If there is one thing you can count on in negotiation it is that last-minute hitches will arise. The negotiation so close to closure will show signs of unraveling before it is signed.
Why are last minute hitches and how you handle them so important to those who negotiate in the workplace? It is because such hitches add enormous stress to the negotiating process as closing approaches. People respond to stress at the bargaining table by making mistakes, missing nuances and omitting important details. Experiments confirm that even experienced negotiators make larger concessions than usual as talks move to conclusion.
Negotiators who anticipate last-minute hitches are less likely to be stress by them or fearful that the desired agreement will drift away. They recognize that as final agreement gets closer, works and phrases take on different meanings. They define duties, obligations and performance standards in specific rather than general ways. Suddenly, both parties at the table know that the words they choose define exactly who does what, and when, and how actual performance will be measured. Potential problems become visible as details are discussed and settled. These last-minute hitches and their resolution determine whether the final agreement will work or fall apart.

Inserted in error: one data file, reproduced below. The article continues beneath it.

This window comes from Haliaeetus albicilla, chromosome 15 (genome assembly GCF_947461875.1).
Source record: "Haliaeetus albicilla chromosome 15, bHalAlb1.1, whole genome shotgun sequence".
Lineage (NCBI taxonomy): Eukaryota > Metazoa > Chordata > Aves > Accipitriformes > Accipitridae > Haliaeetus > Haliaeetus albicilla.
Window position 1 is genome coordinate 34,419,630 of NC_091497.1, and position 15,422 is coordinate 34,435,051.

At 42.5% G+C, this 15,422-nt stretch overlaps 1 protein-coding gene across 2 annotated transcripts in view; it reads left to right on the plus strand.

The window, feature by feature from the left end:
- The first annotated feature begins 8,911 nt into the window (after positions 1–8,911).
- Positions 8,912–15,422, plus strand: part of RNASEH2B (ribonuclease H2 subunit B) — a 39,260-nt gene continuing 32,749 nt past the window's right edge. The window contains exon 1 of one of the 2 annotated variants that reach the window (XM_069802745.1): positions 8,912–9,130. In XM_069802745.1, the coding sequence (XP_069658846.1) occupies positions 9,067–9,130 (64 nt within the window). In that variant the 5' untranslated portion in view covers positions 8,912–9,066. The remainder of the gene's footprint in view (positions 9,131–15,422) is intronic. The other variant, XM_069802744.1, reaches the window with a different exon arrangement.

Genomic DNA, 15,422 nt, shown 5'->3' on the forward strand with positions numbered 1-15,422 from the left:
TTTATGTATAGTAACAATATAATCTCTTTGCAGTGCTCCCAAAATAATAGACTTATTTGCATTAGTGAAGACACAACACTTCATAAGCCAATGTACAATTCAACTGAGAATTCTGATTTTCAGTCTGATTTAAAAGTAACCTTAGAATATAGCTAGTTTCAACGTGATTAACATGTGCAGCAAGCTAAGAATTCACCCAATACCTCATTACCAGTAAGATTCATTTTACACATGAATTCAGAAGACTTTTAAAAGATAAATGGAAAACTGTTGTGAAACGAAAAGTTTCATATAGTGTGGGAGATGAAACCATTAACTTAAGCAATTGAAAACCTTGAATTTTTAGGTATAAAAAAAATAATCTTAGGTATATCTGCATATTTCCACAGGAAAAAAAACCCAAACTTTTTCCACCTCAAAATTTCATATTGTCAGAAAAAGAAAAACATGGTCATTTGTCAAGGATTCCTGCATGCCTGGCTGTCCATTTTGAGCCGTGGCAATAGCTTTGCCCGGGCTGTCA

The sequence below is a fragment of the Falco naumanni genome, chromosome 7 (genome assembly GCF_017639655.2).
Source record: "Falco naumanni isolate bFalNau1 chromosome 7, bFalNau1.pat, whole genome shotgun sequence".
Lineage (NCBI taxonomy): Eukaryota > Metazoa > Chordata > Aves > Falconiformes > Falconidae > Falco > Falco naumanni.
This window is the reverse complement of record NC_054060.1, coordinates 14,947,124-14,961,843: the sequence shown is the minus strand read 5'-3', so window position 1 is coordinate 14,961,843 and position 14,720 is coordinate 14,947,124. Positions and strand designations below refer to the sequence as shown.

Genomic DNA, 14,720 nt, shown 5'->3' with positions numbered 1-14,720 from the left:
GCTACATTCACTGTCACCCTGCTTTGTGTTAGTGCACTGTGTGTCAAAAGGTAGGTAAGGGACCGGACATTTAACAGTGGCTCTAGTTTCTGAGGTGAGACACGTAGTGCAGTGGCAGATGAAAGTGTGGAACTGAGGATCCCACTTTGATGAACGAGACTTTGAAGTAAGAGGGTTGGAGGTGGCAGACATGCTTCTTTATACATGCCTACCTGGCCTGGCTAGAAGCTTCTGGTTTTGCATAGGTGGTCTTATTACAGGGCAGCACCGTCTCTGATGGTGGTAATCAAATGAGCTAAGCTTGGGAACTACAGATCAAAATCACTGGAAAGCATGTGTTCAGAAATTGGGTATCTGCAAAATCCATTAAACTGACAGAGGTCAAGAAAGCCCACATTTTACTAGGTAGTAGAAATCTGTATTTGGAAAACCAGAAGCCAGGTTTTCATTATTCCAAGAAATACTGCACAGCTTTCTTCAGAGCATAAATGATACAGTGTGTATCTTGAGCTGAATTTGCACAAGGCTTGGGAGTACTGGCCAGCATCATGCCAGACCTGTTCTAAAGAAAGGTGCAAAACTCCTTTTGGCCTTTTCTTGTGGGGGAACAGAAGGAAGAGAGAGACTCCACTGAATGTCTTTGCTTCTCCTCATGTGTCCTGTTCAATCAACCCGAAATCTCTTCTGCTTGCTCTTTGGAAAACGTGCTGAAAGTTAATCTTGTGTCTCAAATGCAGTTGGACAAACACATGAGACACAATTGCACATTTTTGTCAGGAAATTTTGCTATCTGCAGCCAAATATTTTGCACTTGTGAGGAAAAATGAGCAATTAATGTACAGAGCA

Last-minute hitches, in my view, are natural and beneficial to reaching lasting and prudent agreements. They should be accepted by both sides as a necessary and positive part of the negotiating process; they should not, as is often done, be a reason for accusing the other side for going back on their word.